Microbiome Dysbiosis

The concept of dysbiosis emerged from studies comparing the composition of the microbial community obtained from a person with a given disease and that of a control which could be obtained from a person without such a disease. Dysbiosis may be understood as an imbalanced microbiome.

Antibiotics and the Microbiome

For example, disrupting microbial colonization by antibiotics is frequently associated with diarrhea, altered gastrointestinal physiology, and abnormal carbohydrate metabolism. Antibiotic-mediated disruption of the microbiome may also result in the proliferation of C. difficile and can lead to aggressive bacterial toxin-induced colitis (Reeves et al., 2011).

Probiotics and the Microbiome

Probiotics promote a healthy gut microbiome by supplementing the gut with beneficial intestinal flora or bacteria that can displace harmful intestinal flora or bacteria and influence our metabolism, digestion and overall health. The probiotic bacteria used in most supplements are typically members of the genera Lactobacillus and Bifidobacterium.

Accumulated data from clinical trials indicate that certain intestinal disease conditions associated with intestinal dysbiosis—such as antibiotic-associated diarrhea, NEC, pouchitis, ulcerative colitis, and IBS—have yielded clinical benefits with some probiotic interventions (Ringel et al., 2012). Because probiotics largely act directly or indirectly on the intestinal microbiota (O’Toole and Cooney, 2008), a possible hypothesis is that some probiotics correct or reduce the effect of dysbiosis. However, the mechanisms underlying the beneficial effects of probiotics remain incompletely understood, especially as they relate to modifying the gut microbiota and associated microbial functions.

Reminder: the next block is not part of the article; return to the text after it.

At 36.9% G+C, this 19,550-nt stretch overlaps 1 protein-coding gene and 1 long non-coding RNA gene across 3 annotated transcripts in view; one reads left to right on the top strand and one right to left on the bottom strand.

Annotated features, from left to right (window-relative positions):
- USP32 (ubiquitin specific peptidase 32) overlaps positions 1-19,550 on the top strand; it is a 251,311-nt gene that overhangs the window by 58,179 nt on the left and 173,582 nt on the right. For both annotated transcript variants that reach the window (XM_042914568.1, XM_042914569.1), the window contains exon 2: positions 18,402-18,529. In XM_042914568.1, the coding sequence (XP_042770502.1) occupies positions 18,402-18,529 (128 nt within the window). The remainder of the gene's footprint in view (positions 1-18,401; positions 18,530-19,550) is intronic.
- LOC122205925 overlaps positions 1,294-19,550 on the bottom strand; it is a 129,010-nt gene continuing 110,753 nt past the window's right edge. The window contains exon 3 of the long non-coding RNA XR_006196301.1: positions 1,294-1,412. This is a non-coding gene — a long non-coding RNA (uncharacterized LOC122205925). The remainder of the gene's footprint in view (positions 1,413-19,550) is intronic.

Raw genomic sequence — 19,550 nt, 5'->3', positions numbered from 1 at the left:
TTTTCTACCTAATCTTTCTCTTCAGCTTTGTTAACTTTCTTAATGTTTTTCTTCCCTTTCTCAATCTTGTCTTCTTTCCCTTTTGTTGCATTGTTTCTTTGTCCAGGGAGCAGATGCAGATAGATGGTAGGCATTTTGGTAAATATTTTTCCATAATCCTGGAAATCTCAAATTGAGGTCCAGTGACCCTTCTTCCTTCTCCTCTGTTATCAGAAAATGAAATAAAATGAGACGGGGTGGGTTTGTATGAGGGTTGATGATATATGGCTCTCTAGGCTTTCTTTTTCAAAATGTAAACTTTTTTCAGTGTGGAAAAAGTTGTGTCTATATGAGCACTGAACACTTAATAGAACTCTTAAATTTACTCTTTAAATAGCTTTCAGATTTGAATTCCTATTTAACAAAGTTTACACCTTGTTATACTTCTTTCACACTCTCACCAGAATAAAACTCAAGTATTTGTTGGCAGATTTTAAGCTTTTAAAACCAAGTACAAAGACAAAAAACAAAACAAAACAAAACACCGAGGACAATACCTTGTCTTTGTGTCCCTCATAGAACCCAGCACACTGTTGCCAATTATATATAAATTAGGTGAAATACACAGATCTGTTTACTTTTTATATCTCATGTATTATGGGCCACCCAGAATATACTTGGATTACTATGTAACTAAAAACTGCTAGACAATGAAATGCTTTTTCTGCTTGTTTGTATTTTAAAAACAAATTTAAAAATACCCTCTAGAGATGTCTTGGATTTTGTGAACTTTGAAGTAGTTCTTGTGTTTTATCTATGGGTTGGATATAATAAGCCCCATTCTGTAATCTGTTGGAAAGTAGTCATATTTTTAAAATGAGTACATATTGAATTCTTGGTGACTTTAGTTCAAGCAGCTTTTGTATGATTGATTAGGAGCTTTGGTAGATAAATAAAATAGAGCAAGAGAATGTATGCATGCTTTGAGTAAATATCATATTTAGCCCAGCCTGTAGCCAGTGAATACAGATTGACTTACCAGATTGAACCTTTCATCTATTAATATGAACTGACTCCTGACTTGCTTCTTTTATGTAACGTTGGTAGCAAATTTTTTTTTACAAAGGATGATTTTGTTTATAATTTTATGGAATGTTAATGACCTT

Supporting the Microbiome

You rely on your microbiome for many processes, including digestion and immune system function, and the stronger it is, the better off you’ll be. To positively shape your microbiome, eat a diverse diet rich in complex carbohydrates and fibre. Probiotic supplements can also help strengthen the microbiota. Choosing the best probiotic supplement is subject on its own, but the best probiotic supplements contain an assortment of probiotic strains and prebiotics. Prebiotics are foods that help probiotics flourish.

More than 65 scientific studies and published articles have been written in support of probiotic strains, documenting the ability of these strains to:

• Possess a high tolerance to survive stomach acids and bile salts
• Support the body’s natural defences and the intestinal tract’s immune system
• Help alleviate occasional diarrhoea and constipation
• Address lactose metabolism issues
• Adhere to and colonise the GI mucosal membrane
• Assist with regulating intestinal mobility and normal bowel function
• Possibly help create an inhibitory effect on free radical activity in the colon.